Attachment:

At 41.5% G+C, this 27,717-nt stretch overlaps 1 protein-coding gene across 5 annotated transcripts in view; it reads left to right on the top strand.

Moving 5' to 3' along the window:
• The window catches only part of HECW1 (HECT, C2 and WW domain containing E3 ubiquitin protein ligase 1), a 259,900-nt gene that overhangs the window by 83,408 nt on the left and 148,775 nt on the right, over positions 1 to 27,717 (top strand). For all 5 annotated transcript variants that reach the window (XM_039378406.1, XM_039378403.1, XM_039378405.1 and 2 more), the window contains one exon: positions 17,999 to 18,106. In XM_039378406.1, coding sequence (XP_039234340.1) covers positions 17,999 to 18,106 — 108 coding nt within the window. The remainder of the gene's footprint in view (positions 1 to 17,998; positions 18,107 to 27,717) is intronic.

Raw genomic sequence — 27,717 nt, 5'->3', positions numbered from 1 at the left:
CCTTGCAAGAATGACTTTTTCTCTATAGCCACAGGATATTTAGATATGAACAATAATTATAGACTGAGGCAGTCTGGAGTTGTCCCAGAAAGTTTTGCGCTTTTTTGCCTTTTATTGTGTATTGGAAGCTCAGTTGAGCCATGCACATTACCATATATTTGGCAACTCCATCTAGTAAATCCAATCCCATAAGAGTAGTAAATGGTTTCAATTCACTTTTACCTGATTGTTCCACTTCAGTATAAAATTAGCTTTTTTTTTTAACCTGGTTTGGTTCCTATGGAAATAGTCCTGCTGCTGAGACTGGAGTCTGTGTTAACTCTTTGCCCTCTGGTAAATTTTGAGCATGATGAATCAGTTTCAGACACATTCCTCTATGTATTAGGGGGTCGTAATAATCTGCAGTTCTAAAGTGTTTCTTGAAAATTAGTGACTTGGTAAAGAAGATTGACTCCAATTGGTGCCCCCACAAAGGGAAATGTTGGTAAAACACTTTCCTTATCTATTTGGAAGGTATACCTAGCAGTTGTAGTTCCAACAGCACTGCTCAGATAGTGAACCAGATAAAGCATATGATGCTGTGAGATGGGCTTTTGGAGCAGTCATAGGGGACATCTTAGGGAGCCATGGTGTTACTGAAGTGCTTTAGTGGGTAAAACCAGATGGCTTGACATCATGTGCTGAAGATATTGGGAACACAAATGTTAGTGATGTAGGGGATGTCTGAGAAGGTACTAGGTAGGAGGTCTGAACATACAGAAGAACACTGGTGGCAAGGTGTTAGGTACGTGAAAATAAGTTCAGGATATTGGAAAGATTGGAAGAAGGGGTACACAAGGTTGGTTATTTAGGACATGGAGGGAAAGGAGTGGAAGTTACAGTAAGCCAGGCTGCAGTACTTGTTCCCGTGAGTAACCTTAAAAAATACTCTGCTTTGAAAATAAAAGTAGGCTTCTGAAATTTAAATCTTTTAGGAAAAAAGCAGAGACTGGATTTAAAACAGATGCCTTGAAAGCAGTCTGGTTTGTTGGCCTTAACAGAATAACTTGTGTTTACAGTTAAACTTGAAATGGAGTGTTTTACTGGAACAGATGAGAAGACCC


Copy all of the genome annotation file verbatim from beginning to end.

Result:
At 41.5% G+C, this 27,717-nt stretch overlaps 1 protein-coding gene across 5 annotated transcripts in view; it reads left to right on the top strand.

Moving 5' to 3' along the window:
• The window catches only part of HECW1 (HECT, C2 and WW domain containing E3 ubiquitin protein ligase 1), a 259,900-nt gene that overhangs the window by 83,408 nt on the left and 148,775 nt on the right, over positions 1 to 27,717 (top strand). For all 5 annotated transcript variants that reach the window (XM_039378406.1, XM_039378403.1, XM_039378405.1 and 2 more), the window contains one exon: positions 17,999 to 18,106. In XM_039378406.1, coding sequence (XP_039234340.1) covers positions 17,999 to 18,106 — 108 coding nt within the window. The remainder of the gene's footprint in view (positions 1 to 17,998; positions 18,107 to 27,717) is intronic.

Raw genomic sequence — 27,717 nt, 5'->3', positions numbered from 1 at the left:
CCTTGCAAGAATGACTTTTTCTCTATAGCCACAGGATATTTAGATATGAACAATAATTATAGACTGAGGCAGTCTGGAGTTGTCCCAGAAAGTTTTGCGCTTTTTTGCCTTTTATTGTGTATTGGAAGCTCAGTTGAGCCATGCACATTACCATATATTTGGCAACTCCATCTAGTAAATCCAATCCCATAAGAGTAGTAAATGGTTTCAATTCACTTTTACCTGATTGTTCCACTTCAGTATAAAATTAGCTTTTTTTTTTAACCTGGTTTGGTTCCTATGGAAATAGTCCTGCTGCTGAGACTGGAGTCTGTGTTAACTCTTTGCCCTCTGGTAAATTTTGAGCATGATGAATCAGTTTCAGACACATTCCTCTATGTATTAGGGGGTCGTAATAATCTGCAGTTCTAAAGTGTTTCTTGAAAATTAGTGACTTGGTAAAGAAGATTGACTCCAATTGGTGCCCCCACAAAGGGAAATGTTGGTAAAACACTTTCCTTATCTATTTGGAAGGTATACCTAGCAGTTGTAGTTCCAACAGCACTGCTCAGATAGTGAACCAGATAAAGCATATGATGCTGTGAGATGGGCTTTTGGAGCAGTCATAGGGGACATCTTAGGGAGCCATGGTGTTACTGAAGTGCTTTAGTGGGTAAAACCAGATGGCTTGACATCATGTGCTGAAGATATTGGGAACACAAATGTTAGTGATGTAGGGGATGTCTGAGAAGGTACTAGGTAGGAGGTCTGAACATACAGAAGAACACTGGTGGCAAGGTGTTAGGTACGTGAAAATAAGTTCAGGATATTGGAAAGATTGGAAGAAGGGGTACACAAGGTTGGTTATTTAGGACATGGAGGGAAAGGAGTGGAAGTTACAGTAAGCCAGGCTGCAGTACTTGTTCCCGTGAGTAACCTTAAAAAATACTCTGCTTTGAAAATAAAAGTAGGCTTCTGAAATTTAAATCTTTTAGGAAAAAAGCAGAGACTGGATTTAAAACAGATGCCTTGAAAGCAGTCTGGTTTGTTGGCCTTAACAGAATAACTTGTGTTTACAGTTAAACTTGAAATGGAGTGTTTTACTGGAACAGATGAGAAGACCC